Winter De-Icer and Your Landscape
This past winter, we were all glad to have ice melter available (well, most of us anyway). It was in such demand that all types of salts were used, from table salt, to rock salt, to sodium chloride, to calcium chloride, to water conditioner salt. Some people also used some home remedies like beet juice and vinegar. Most everything did the job, but we’re willing to bet that very few of us considered these substances’ impact on our landscapes.
Most of the salt from commercial de-icers is concentrated along the edges of sidewalks and driveways where it was directly applied (and where any “over-spray” may have occurred). Some is also scattered throughout lawns and landscapes where snow containing ice melt material was thrown. Some also gets deposited on the landscape by salty water spray from passing traffic. The point is—these salts can all cause problems on your lawn no matter how they ended up there.
How Excess Salt Affects Plant Life
The deicing salts build up around plants and cause a salt imbalance. Thinking back to high school science, the term osmosis may ring a bell. Osmosis is the movement of water from an area of lesser concentration to higher concentration in an attempt to equalize the concentrations of dissolved salts in the liquids. Under normal circumstances, there is a higher concentration of salt inside plants than outside. This allows the much needed water to move into the plant.
When the opposite occurs, such as during salting from a particularly harsh winter, water moves out of the plant and into the surrounding water. This can actually dry out (and, in effect, “burn”) the plants. This process causes the plants to yellow and recover much more slowly in spring. In some extreme cases, the plants will die from this process.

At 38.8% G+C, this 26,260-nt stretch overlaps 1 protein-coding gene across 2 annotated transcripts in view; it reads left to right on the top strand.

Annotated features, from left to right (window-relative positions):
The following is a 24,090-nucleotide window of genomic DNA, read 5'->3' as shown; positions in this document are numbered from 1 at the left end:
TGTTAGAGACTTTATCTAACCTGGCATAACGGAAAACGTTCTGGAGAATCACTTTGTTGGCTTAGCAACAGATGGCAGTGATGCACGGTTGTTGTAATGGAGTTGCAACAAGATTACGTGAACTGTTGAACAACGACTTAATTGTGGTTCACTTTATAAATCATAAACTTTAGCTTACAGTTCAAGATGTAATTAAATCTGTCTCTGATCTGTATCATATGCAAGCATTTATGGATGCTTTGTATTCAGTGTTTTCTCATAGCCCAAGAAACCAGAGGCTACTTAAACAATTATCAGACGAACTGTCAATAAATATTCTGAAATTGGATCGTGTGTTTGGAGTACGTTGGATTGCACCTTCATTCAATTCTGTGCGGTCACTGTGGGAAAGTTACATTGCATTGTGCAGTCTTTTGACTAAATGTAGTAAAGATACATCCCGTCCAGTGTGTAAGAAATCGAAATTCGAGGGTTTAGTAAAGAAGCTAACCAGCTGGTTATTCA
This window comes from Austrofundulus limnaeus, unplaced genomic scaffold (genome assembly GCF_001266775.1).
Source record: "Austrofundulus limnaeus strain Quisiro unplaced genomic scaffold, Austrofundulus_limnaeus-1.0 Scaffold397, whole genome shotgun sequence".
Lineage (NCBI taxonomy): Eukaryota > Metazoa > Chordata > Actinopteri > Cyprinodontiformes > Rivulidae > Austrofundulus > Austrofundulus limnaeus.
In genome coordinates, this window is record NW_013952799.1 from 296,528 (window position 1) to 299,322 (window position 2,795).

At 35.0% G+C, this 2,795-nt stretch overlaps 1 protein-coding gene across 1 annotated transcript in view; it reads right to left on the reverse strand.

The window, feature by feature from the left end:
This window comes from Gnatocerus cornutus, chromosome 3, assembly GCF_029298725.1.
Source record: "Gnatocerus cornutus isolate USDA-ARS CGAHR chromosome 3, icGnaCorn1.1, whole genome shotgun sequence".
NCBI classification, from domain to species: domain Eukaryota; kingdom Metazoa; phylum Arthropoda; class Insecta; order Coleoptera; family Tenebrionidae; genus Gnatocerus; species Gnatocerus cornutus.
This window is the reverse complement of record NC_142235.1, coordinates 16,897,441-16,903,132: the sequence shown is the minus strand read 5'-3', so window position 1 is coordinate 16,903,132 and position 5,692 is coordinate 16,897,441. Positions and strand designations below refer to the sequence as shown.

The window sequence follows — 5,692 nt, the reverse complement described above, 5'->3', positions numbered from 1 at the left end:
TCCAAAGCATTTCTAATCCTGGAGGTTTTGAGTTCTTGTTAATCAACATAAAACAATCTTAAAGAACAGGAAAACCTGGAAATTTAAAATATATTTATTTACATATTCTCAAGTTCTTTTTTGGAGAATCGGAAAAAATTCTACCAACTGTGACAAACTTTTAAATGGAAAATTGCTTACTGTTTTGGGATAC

Can We Reverse Salt Injury?
Lawns with yellow edges, plant material showing yellow tips, or plants not coming out of dormancy are all indications of salt injury. Unfortunately, there is little that can be done to correct the situation after it occurs. Spring rains may help to dilute or move the salts away from the plants, but the recovery is questionable. There are some products sold on the market that claim to neutralize the salt’s effects, and maybe they can. In our experience, though, when the process has taken place, any solution is too little too late. For now, only time will tell if the affected sections of landscape will recover. Replacement of the damaged plant material may ultimately have to take place.